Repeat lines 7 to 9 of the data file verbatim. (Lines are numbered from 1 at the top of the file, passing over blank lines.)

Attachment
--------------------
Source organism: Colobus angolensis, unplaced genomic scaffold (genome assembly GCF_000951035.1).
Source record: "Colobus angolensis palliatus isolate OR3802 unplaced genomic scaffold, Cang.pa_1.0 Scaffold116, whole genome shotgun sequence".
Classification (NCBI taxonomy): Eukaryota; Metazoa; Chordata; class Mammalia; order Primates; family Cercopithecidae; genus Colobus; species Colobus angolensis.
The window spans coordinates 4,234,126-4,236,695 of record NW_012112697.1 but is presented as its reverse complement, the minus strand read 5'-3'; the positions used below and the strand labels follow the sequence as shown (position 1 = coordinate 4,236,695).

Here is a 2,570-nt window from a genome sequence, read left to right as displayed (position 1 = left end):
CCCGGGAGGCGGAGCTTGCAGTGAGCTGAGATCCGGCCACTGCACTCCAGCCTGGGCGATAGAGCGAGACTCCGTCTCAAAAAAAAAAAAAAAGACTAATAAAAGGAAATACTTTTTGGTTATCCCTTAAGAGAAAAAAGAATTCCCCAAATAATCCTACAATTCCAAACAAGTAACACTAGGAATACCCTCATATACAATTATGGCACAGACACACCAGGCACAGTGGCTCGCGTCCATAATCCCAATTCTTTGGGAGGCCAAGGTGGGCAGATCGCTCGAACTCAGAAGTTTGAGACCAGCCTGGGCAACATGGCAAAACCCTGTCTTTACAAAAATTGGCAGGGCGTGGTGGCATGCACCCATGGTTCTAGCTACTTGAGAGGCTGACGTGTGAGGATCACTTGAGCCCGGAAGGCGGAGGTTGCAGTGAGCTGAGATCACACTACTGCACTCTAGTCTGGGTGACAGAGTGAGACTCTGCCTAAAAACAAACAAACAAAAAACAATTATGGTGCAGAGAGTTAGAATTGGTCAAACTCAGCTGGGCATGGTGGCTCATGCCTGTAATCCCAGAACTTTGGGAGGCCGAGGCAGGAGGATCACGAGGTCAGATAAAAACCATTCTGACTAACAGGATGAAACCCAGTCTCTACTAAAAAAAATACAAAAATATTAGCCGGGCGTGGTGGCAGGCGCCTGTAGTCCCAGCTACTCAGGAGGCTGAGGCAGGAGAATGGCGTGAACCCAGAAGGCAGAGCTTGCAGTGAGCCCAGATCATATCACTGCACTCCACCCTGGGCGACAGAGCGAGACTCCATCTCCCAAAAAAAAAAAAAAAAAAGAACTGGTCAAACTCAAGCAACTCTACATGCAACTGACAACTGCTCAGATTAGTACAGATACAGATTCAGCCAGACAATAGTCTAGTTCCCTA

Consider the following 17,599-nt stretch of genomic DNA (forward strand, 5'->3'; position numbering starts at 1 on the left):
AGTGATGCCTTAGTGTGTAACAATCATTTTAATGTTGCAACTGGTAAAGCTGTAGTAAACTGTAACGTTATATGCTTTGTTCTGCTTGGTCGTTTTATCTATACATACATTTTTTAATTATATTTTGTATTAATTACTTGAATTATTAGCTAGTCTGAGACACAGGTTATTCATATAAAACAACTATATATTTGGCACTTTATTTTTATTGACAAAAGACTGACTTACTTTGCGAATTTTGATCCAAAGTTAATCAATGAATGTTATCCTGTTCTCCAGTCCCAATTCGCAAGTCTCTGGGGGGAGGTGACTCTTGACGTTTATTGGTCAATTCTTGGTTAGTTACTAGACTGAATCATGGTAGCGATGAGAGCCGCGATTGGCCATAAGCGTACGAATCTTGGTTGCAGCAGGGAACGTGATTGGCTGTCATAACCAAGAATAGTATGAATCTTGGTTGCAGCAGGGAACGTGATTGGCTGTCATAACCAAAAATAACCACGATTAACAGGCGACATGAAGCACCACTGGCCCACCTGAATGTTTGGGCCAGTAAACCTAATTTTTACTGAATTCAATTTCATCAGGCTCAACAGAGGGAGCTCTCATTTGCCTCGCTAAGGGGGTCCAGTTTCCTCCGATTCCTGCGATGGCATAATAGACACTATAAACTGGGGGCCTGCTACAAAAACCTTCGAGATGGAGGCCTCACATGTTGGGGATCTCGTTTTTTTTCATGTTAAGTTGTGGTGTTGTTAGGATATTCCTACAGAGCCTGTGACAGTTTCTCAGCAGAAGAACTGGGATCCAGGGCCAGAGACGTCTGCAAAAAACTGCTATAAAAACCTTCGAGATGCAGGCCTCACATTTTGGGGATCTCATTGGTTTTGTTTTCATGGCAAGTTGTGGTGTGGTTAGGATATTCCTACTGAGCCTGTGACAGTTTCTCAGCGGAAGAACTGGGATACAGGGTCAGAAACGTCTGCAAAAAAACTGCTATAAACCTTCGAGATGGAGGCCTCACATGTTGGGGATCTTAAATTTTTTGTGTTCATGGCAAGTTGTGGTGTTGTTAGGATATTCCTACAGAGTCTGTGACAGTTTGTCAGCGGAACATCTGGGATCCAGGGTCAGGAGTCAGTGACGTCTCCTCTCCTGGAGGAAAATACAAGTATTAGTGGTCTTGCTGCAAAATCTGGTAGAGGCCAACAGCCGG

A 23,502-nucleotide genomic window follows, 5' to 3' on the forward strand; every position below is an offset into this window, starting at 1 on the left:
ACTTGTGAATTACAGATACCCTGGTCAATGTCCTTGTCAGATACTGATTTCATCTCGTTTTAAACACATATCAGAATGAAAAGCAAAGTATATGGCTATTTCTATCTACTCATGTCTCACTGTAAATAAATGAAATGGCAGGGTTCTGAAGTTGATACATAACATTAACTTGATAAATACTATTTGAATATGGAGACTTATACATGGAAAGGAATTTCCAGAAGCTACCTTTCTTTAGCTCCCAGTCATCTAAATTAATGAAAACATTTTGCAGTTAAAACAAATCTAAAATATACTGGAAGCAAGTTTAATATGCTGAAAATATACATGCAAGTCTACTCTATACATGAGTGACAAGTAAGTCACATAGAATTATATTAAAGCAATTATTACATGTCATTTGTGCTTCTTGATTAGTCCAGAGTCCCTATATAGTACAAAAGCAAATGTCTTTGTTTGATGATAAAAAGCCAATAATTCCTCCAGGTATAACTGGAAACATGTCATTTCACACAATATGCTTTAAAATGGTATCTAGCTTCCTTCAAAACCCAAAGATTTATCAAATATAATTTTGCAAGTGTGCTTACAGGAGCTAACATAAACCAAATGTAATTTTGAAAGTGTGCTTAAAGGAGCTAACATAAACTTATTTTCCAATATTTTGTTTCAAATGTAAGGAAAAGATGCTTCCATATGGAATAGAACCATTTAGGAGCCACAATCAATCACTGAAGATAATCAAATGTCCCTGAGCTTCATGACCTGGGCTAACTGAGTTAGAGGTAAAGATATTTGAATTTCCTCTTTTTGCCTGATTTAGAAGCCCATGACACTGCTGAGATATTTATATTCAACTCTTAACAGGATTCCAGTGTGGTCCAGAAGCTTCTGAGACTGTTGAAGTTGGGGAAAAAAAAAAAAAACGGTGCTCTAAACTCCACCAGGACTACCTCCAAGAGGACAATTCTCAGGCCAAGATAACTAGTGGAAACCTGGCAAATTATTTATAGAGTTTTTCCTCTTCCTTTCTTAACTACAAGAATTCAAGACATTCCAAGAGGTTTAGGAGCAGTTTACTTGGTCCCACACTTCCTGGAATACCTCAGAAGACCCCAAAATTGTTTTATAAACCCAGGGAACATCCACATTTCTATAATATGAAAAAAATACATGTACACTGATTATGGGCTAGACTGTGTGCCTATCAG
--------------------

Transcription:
Consider the following 17,599-nt stretch of genomic DNA (forward strand, 5'->3'; position numbering starts at 1 on the left):
AGTGATGCCTTAGTGTGTAACAATCATTTTAATGTTGCAACTGGTAAAGCTGTAGTAAACTGTAACGTTATATGCTTTGTTCTGCTTGGTCGTTTTATCTATACATACATTTTTTAATTATATTTTGTATTAATTACTTGAATTATTAGCTAGTCTGAGACACAGGTTATTCATATAAAACAACTATATATTTGGCACTTTATTTTTATTGACAAAAGACTGACTTACTTTGCGAATTTTGATCCAAAGTTAATCAATGAATGTTATCCTGTTCTCCAGTCCCAATTCGCAAGTCTCTGGGGGGAGGTGACTCTTGACGTTTATTGGTCAATTCTTGGTTAGTTACTAGACTGAATCATGGTAGCGATGAGAGCCGCGATTGGCCATAAGCGTACGAATCTTGGTTGCAGCAGGGAACGTGATTGGCTGTCATAACCAAGAATAGTATGAATCTTGGTTGCAGCAGGGAACGTGATTGGCTGTCATAACCAAAAATAACCACGATTAACAGGCGACATGAAGCACCACTGGCCCACCTGAATGTTTGGGCCAGTAAACCTAATTTTTACTGAATTCAATTTCATCAGGCTCAACAGAGGGAGCTCTCATTTGCCTCGCTAAGGGGGTCCAGTTTCCTCCGATTCCTGCGATGGCATAATAGACACTATAAACTGGGGGCCTGCTACAAAAACCTTCGAGATGGAGGCCTCACATGTTGGGGATCTCGTTTTTTTTCATGTTAAGTTGTGGTGTTGTTAGGATATTCCTACAGAGCCTGTGACAGTTTCTCAGCAGAAGAACTGGGATCCAGGGCCAGAGACGTCTGCAAAAAACTGCTATAAAAACCTTCGAGATGCAGGCCTCACATTTTGGGGATCTCATTGGTTTTGTTTTCATGGCAAGTTGTGGTGTGGTTAGGATATTCCTACTGAGCCTGTGACAGTTTCTCAGCGGAAGAACTGGGATACAGGGTCAGAAACGTCTGCAAAAAAACTGCTATAAACCTTCGAGATGGAGGCCTCACATGTTGGGGATCTTAAATTTTTTGTGTTCATGGCAAGTTGTGGTGTTGTTAGGATATTCCTACAGAGTCTGTGACAGTTTGTCAGCGGAACATCTGGGATCCAGGGTCAGGAGTCAGTGACGTCTCCTCTCCTGGAGGAAAATACAAGTATTAGTGGTCTTGCTGCAAAATCTGGTAGAGGCCAACAGCCGG

A 23,502-nucleotide genomic window follows, 5' to 3' on the forward strand; every position below is an offset into this window, starting at 1 on the left: